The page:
Alaska Supreme Court rejects denial of survivor benefits to woman whose same-sex partner died


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JUNEAU, Alaska — The Alaska Supreme Court on Friday rejected the denial of survivor benefits to a woman whose same-sex partner was shot to death on the job in 2011.

The high court held that denying benefits to Deborah Harris was a violation of equal protection. It sent the case back to a workers' compensation commission for further consideration.

The state Department of Law was reviewing the decision. Part of the evaluation will be whether law changes or new regulations are needed to comply with the ruling, a spokeswoman said.

The decision is the latest by a court that over the years has chipped away at laws deemed discriminatory against gay couples. In 2005, the high court found it unconstitutional to deny certain benefits to the same-sex partners of state employees. This past April, the court found that gay couples are equally entitled to the same state property-tax exemptions for senior citizens and disabled veterans as married couples.

In the latest case, Harris challenged the constitutionality of state workers' compensation law limiting eligibility for survivor benefits to widows or widowers. Under state law, widows or widowers are entitled to survivor benefits if their husband or wife dies in a work-related injury; children are also eligible but if there are no children and is no surviving spouse, benefits can go to other specified family members who were dependent on the worker.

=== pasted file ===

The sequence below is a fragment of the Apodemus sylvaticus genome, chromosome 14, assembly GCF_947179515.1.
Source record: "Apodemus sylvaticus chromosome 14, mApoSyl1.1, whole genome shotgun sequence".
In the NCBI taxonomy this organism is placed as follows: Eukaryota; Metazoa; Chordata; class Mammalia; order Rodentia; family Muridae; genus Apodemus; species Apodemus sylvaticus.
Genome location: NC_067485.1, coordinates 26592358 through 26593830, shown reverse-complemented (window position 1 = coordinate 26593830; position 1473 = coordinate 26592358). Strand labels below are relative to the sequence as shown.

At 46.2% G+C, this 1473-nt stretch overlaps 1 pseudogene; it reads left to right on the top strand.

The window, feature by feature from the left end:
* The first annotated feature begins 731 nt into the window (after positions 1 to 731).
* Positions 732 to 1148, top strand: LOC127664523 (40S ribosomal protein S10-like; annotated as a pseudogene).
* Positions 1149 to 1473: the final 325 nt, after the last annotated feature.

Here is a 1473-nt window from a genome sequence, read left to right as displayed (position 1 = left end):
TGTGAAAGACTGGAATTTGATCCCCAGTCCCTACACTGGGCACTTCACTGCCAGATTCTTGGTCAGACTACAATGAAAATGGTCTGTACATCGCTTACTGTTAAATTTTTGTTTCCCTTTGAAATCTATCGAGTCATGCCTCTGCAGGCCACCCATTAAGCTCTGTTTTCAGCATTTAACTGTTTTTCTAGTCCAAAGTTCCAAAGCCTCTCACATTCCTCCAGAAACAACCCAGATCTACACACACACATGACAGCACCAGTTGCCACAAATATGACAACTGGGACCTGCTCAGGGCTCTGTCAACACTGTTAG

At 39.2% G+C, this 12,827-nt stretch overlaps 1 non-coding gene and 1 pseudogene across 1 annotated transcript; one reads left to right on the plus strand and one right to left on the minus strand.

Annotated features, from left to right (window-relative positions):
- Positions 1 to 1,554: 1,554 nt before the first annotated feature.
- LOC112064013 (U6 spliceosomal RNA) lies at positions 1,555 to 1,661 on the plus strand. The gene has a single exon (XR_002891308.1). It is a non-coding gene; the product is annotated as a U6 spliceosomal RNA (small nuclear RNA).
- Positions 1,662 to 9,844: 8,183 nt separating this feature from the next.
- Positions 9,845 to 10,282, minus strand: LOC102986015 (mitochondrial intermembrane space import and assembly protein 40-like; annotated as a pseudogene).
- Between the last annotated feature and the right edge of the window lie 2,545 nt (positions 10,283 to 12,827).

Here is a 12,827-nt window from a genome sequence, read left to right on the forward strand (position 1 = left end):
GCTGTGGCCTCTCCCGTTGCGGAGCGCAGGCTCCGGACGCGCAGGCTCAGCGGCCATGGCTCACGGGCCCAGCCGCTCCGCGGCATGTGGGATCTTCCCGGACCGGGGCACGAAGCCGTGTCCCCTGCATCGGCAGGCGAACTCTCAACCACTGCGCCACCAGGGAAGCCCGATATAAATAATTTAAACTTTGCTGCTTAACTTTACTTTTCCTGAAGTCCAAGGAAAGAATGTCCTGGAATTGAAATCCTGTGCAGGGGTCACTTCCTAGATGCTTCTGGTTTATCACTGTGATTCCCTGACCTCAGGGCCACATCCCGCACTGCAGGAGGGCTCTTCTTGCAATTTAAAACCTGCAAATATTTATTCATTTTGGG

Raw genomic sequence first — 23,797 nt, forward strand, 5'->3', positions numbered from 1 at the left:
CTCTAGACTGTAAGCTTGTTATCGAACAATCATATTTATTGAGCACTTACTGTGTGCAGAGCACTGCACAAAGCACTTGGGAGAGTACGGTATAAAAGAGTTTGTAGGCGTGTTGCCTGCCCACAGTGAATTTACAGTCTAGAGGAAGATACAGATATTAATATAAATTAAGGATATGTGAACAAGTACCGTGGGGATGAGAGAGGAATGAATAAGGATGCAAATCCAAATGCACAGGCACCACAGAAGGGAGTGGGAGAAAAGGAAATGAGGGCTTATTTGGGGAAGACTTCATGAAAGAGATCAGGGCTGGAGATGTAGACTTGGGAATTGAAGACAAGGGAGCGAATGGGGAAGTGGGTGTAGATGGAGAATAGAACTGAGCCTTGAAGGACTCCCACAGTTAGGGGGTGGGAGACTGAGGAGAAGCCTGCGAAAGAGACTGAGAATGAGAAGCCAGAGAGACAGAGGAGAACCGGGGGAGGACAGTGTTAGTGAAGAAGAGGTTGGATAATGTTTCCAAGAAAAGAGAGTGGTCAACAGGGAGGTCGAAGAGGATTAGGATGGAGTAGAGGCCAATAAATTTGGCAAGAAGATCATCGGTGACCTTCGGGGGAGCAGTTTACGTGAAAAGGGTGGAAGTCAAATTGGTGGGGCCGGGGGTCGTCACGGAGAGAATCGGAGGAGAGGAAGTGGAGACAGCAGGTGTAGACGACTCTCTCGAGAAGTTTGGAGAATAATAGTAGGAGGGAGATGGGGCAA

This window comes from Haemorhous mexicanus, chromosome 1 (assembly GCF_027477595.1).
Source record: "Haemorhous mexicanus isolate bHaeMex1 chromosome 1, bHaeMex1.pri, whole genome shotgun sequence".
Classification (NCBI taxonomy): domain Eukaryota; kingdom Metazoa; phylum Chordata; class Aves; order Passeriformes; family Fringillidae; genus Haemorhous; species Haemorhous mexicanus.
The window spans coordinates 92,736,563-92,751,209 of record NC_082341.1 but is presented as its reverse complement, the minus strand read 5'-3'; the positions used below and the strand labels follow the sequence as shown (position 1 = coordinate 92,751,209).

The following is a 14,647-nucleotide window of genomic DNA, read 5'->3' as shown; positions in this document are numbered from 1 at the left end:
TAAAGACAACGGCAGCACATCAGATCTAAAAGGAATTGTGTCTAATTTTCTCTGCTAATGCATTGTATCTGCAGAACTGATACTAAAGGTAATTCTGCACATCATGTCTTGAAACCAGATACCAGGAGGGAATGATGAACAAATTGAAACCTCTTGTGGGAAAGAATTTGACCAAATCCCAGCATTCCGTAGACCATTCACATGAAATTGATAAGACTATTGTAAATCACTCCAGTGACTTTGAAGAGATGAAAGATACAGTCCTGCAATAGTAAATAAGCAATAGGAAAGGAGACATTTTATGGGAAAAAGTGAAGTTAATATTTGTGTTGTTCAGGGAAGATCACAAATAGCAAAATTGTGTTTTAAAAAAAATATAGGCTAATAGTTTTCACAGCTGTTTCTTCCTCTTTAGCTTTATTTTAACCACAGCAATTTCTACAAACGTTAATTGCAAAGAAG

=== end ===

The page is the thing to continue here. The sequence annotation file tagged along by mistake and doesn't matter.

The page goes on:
Same-sex couples have not received such benefits because they are not allowed to marry in Alaska. Voters in 1998 approved a constitutional amendment banning same-sex marriage. That ban is being challenged in federal court, with arguments set for October.

Harris said she and her partner, Kerry Fadely, were in a committed relationship for more than 10 years. According to an affidavit cited by the court, they had joint credit cards, raised their children from prior relationships together and would have married if they could have. Fadely was shot to death while at work at the Millennium Hotel in Anchorage.

The supreme court said the hotel at which Fadely worked acknowledged Fadely's death was compensable but argued the couple was not married. Attorneys for the hotel and insurer declined comment.

The case was brought to the supreme court to settle the issue of constitutionality, one the compensation board did not have standing to address.

Attorneys for Harris expect her to present information on her relationship with Fadely to the board once the case is sent back, and that the matter should be cut and dry. Attorney Eric Croft said the major determination for the board is whether an injury is work-related but that's not in question here.

Croft said the denial of benefits was disastrous for Harris, who could not afford the home the two shared after Fadely's death. He said she is now living out of state.

Lamda Legal staff attorney Peter Renn, who also represented Harris, said the decision "contributes to momentum that we've been seeing across the country of courts saying the exclusion of same-sex couples from legal protection, whether it's marriage, as we've seen in a bunch of cases, or the benefits associated with marriage. And that's the category of cases that this case falls into."

Renn said the "most sensible thing to do is to get at the root cause of the problem" — the exclusion of same-sex couples from marriage.

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